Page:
Gearhead News

May 30, 2021
Which Vehicle Has the Most Comfortable Seats?

Humans seem to be more sedentary than ever, due to the proliferation of technology and sheer number of desk jobs. Our necks and backs take a lot of stress, and that translates to spine and health issues down the road. For those of us who drive a lot, having seats that cradle our bodies instead of strapping them to a thinly-covered piece of plastic molding is key.

I’m a big fan of manufacturers that put a little extra thought into seating ergonomics. And I don’t mean airline-seat ergonomics that meet the bare minimum; I’m talking about those that truly take into consideration the comfort of each person in the car not just for short distances but for long road trips, too. I have some favorites and I’m curious to know how many of you factor in seat comfort when you’re looking to buy a vehicle.

Kristin Shaw

It would be interesting to read a review that starts with “this car has an x.0-liter engine with x horsepower and seats that earned a five out of five on our comfort scale!” To me, the driver’s seat has priority over the others and requires cushioning that is soft enough to support our bony backsides and firm enough that we’re snugged into place when we round the corners. It’s not that we shouldn’t care about passenger comfort, of course, but the driver is the one who has to sit upright in a fairly stationary position for the most amount of time.

The new Escalade, for one, has big, plush seats that match the rest of the gigantic vehicle. The driving position is thoughtful and doesn’t skimp on padding. My back thanks you, Cadillac. Chrysler’s Pacifica minivan in the Pinnacle trim takes it a step further with quilted pillows in the second row. Some might use one as lumbar support, but you should consider the safety ramifications of doing that–if you get in a crash, sitting on a pillow or using one behind your back changes your body geometry.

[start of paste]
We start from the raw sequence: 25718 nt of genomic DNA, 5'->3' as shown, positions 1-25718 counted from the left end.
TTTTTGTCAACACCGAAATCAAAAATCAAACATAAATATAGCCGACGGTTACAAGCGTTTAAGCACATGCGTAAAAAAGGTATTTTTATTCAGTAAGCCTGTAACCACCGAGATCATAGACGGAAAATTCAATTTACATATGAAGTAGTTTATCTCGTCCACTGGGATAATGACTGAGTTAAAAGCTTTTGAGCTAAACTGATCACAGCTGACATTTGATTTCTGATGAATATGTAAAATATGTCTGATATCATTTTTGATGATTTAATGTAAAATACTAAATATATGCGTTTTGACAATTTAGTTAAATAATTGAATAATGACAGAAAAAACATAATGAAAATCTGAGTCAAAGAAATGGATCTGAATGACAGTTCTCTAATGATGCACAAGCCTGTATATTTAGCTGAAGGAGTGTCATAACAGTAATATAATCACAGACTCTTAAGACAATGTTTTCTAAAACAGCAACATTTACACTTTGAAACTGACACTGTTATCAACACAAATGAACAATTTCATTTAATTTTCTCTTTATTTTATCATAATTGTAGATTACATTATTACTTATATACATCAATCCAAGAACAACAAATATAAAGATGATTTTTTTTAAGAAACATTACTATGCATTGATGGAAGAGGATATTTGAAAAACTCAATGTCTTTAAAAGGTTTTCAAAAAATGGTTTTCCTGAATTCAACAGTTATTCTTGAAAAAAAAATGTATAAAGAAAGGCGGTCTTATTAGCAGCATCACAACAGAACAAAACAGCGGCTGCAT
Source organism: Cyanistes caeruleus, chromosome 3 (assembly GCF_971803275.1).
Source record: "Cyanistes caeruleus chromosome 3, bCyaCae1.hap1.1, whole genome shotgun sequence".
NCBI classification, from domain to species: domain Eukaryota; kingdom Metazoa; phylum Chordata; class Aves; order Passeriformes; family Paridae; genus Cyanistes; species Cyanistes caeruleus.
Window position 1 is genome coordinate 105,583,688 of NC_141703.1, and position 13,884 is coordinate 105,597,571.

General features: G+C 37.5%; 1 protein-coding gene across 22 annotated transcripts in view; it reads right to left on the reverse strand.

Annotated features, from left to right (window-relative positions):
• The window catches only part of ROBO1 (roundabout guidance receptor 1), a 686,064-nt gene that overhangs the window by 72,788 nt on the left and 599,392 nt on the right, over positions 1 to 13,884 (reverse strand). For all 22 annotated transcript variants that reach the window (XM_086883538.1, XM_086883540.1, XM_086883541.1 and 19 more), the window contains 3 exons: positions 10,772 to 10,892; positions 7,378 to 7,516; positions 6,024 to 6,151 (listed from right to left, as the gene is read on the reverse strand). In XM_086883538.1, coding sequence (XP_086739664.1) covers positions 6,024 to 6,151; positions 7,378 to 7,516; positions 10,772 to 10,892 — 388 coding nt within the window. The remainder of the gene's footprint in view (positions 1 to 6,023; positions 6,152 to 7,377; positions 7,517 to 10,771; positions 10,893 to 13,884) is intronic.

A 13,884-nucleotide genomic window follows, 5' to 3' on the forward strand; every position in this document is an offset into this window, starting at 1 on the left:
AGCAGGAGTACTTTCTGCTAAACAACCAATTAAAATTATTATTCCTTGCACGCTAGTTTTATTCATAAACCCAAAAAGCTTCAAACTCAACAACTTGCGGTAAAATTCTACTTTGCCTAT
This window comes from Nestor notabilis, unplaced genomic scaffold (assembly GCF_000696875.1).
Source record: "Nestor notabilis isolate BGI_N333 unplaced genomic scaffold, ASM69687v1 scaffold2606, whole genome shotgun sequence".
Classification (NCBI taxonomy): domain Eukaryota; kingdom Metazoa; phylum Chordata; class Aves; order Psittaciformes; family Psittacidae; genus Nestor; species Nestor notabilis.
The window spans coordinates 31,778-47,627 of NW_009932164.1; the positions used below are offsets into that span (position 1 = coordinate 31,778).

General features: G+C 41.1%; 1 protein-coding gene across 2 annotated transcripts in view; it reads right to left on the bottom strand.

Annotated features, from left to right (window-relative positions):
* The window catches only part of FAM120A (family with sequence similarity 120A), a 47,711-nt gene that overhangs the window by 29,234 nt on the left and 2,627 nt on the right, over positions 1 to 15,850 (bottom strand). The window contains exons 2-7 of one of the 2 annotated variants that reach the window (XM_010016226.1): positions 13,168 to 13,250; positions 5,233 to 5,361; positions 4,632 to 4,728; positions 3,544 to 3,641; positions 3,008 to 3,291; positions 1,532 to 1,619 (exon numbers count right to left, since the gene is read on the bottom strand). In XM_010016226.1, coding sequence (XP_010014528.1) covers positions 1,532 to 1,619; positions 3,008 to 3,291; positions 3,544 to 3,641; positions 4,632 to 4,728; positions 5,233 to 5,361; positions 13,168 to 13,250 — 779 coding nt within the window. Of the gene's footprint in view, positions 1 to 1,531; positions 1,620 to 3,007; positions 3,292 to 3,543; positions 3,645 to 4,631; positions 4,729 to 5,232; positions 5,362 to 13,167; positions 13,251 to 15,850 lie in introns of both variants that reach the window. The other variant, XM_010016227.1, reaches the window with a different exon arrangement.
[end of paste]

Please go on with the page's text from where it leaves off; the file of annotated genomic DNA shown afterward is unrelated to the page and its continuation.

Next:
Recaro

I’m also partial to massaging seats, because they keep your muscles active while you’re driving. Mercedes-Benz GLE-AMG 63 has a massage function accessible via its infotainment system and a 3.0L Inline-6 turbo, and that’s a winning combo. Nissan doesn’t offer massaging seats, but it does include Zero Gravity seats in many of its models, which are specifically designed to relieve pressure on your body. 

It does make a difference; I have a neck injury that I sustained 20 years ago, and it can make sitting for long periods of time difficult. When I’m taking a road trip, the last thing I want is an uncomfortable seat or a head rest that angles awkwardly toward me. I’m taking suggestions: which seats are your favorite, and why? Weigh in below in the comment section. 

Got a tip? Send the writer a note: kristin.shaw@thedrive.com